So, yeah, Turbo's more than a little gorgeous. It's bright and cheery! It's colorful! It's razor-sharp! It's overflowing with fine detail! Big-budget computer animated flicks are just about always perfection on Blu-ray, and Turbo marches right alongside the best of 'em. A movie this visually gonzo would be a thrill on any format, but Turbo is teeming with some really ambitious lighting and particle effects that demand to be
Turbo blazes its way onto a dual-layer Blu-ray disc, and this presentation preserves the movie's theatrical aspect ratio of 2.39:1. The release reviewed here is a two-disc set -- one Blu-ray disc, one DVD -- but a three-disc collection that piles on a Blu-ray 3D version of the flick is floating around out there too.
Nothin' but nice things to say about Turbo's 24-bit, 7.1 DTS-HD Master Audio soundtrack either! Clarity and fidelity are nothing short of startling. Even though I only have a six-channel setup, I'm still in awe of how effectively Turbo uses every speaker at its fingertips. The mission statement of Turbo's sound design is to define a very clear sense of place, and there are more discrete effects and silky smooth pans than I could ever hope to count. The 230 mph rush of all these racers blazing by, a murder of crows swooping in for yet another late afternoon snack, Theo's TV tumbling off the table, tire marbles on the track bursting every which way...ooooh, I love it, love it, love it. The lower frequencies thunder as well, but even with as frantic as things can get, dialogue never once struggles for placement in the mix. Wholly, completely, thoroughly impressive.
There are somewhere in the neighborhood of eight hojillion other soundtracks. You're lookin' at Dolby Digital 5.1 dubs (448kbps) in Spanish, French, Portuguese, Estonian, Hindi, Urdu, Latvian, Lithuanian, and Ukranian, along with a DD 5.1 descriptive video service track and a half-bitrate DTS 7.1 dub in Russian. Whew! There are subtitle streams in each and every one of those languages too, including English captions for the deaf and hard of hearing.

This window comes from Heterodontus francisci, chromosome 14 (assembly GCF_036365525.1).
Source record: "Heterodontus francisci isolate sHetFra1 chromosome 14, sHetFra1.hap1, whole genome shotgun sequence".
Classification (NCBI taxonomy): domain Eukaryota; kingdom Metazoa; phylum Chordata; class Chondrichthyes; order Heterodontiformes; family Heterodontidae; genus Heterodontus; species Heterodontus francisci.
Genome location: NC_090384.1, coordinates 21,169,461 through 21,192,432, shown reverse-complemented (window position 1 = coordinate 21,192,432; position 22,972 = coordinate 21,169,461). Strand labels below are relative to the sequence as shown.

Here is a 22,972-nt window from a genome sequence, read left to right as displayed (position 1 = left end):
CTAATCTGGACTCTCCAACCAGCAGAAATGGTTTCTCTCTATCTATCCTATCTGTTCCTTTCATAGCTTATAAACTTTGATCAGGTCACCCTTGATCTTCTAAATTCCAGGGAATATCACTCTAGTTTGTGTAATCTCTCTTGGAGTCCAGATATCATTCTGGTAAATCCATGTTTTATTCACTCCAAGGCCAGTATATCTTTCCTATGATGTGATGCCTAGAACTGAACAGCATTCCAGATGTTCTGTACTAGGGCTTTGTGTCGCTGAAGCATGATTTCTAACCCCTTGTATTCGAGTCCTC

On the thin side.
Turbo comes packaged in a glossy slipcover, and an anamorphic widescreen DVD and UltraViolet digital copy code are riding shotgun.
The Final Word
If you're feeling cynical, you can dismiss Turbo as half of Pixar's output shoved in a blender and mashing the 'Purée" button over and over and over. It's Cars meets A Bug's Life meets Ratatouille with Sid from Toy Story sprinkled in there for good measure. If you're dead-set on disliking a movie, you'll always find a reason.
Me, though...? I loved the heck out of Turbo. It's never just disinterestedly thumbing its way through the tried-'n-true Underdog Sports Cartoon Playbook. Its laughs and more emotional moments are earned, it's more visually exciting than just about any movie -- live-action or animated -- that I've come across this year, and Turbo is just ridiculously, infectiously fun. Highly Recommended.